Endpaperwinter2006

marthers imageConfessions of an Admission Dean

By Paul Marthers, MALS ’06

College admission officers can send mixed messages. We smile at every applicant up to the judgment day, then cease all contact with most of them after sending a brief, vague rejection letter that conveys a direct message between its lines: You were not quite good enough for us.

No matter how unrealistic their prospects, recipients of such letters are often stunned. Just ask anyone who has been a high school guidance counselor. As a counselor I felt the rejectee’s pain. As an admission dean, I have inflicted it. And along the way I have decided that if colleges communicated to prospective students and parents more like a neighbor chatting across the back fence than a politician spinning to advantage, we would seem less like bait-and-switch artists.

In recruiting mode, we send “search” letters and email that must seem like near promises of admission to students who score well on PSAT or ACT tests. Recipients of these inquiries probably don’t realize that many colleges contract out the writing to direct-mail specialists skilled at crafting seductive phrases. Soon after I arrived at Reed, I reissued a letter that I had inherited. After Jay Matthews of The Washington Post cited a potentially misleading sentence—“Listen: college admission people all over the country, including me, have decided that you are the kind of smart student they want.”—I neutralized the offending passage to read, “Colleges and universities—Reed included—are already vying for your attention, proclaiming their offerings.” I hoped the new version was less of a tease.

Colleges want to provide stimulating and vibrant educational environments, so we seek to attract bright, motivated, and talented students that will thrive at our particular campus. Thus our search letters, websites, and viewbooks promote our best features to attract the applicants we want the most. But that leads to a more controversial question about the admission process. Do acceptance letters always go to the “best” or “most qualified” applicants? Who gets admitted and why?

At Bennington, Vassar, Duke, Boston College, Oberlin, and Reed, I have seen various versions of admission by category as determined by institutional needs and priorities. Applicants with a “hook” compete not with the whole pool but within specific categories such as varsity athletics (although not at Reed or Bennington), ethnic or geographic diversity, institutional legacy and loyalty, musical and artistic proficiency, academic programs, and even gender.

Such books as Crafting a Class by Elizabeth Duffy and Idana Goldberg, Questions and Admissions by former Stanford admissions dean Jean Fetter, and Playing the Private College Admissions Game by former Santa Cruz, Vassar, and Bowdoin dean Richard Moll peer into the hidden reality of such category admission, which cuts an unforgiving swath and makes competition especially fierce among hook-less applicants who do not fit a priority or need.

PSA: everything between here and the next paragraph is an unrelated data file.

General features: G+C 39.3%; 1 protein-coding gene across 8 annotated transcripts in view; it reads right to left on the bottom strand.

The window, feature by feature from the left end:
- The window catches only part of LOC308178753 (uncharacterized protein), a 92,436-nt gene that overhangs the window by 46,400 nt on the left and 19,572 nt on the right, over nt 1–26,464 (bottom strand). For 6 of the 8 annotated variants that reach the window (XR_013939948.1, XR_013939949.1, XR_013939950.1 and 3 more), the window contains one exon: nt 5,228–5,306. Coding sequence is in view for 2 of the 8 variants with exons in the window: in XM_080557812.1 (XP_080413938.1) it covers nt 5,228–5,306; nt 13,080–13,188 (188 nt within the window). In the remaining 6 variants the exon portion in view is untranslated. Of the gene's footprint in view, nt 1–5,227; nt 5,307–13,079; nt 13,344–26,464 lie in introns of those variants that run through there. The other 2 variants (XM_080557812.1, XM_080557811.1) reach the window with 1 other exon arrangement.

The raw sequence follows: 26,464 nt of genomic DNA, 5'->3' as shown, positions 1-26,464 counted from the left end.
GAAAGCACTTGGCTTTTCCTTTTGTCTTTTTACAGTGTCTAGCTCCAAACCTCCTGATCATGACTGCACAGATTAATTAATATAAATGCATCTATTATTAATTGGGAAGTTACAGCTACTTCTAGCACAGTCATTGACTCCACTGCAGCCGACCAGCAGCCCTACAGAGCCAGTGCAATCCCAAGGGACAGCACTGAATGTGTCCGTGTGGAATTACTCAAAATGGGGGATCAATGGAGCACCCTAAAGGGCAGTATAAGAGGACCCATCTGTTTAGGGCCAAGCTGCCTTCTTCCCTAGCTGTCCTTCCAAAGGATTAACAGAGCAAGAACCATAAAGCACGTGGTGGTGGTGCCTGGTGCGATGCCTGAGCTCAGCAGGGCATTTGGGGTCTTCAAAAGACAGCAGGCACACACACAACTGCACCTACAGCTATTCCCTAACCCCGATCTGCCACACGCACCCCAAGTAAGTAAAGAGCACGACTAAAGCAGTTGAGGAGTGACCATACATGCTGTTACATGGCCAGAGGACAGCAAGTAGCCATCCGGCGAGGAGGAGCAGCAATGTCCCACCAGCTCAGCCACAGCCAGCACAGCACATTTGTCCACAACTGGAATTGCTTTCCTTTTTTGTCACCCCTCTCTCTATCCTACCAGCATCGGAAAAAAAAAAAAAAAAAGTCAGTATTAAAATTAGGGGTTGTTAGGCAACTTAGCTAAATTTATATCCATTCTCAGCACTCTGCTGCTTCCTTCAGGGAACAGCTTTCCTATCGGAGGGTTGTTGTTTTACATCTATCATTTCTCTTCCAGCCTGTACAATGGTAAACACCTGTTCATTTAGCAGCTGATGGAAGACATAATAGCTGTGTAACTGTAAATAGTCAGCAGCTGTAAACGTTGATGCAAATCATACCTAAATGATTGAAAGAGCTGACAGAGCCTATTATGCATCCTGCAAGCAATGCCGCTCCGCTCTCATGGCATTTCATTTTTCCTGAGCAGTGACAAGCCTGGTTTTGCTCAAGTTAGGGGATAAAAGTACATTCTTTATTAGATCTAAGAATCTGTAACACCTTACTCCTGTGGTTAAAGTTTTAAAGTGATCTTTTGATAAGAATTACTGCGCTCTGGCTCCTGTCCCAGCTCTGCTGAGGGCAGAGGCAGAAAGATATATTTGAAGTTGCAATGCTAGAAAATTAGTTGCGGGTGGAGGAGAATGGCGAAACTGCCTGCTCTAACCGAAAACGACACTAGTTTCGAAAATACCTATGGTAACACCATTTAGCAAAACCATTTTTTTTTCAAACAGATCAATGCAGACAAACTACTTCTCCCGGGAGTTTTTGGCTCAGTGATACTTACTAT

This does not mean that admission is random or arbitrary. Every decision is discussed, sometimes again and again and again—especially at Reed. Faculty and deans review some files—again, standard practice at Reed. Yet every year I encounter at least a dozen students who apply to one or more colleges in the hope that they will slip by the committee despite their qualifications. Sorry, neither Santa Claus nor the Easter Bunny serves on the admission committee at Reed or any other selective college. No quirk of fate will overrule the reality of transcripts, test scores, essays, recommendations, passion for learning (particularly significant for Reed), and institutional goals. But neither is the process infallible or exact. Sometimes we grossly underestimate talent. I think of one student I wait-listed at Oberlin who later earned a 3.6 GPA at Reed, and another I counseled who was spurned by Stanford and became a Rhodes Scholar at Washington University.

What does this mean for the confused applicant who simply wants a good education? It suggests that you ought to keep your options open because in many instances rejection is more about the college than the applicant and even good credentials are no guarantee that you have what your first, second, or third choice wants. That is not as discouraging as it may sound, because there are many places to get a good education. Remember that well-used breakup line, “it’s not you, it’s me?” Even though colleges may hesitate to say so, this time it’s true.

Paul Marthers is dean of admission at Reed. This is adapted from a longer essay in College Unranked (Harvard University Press, 2005), edited by Lloyd Thacker.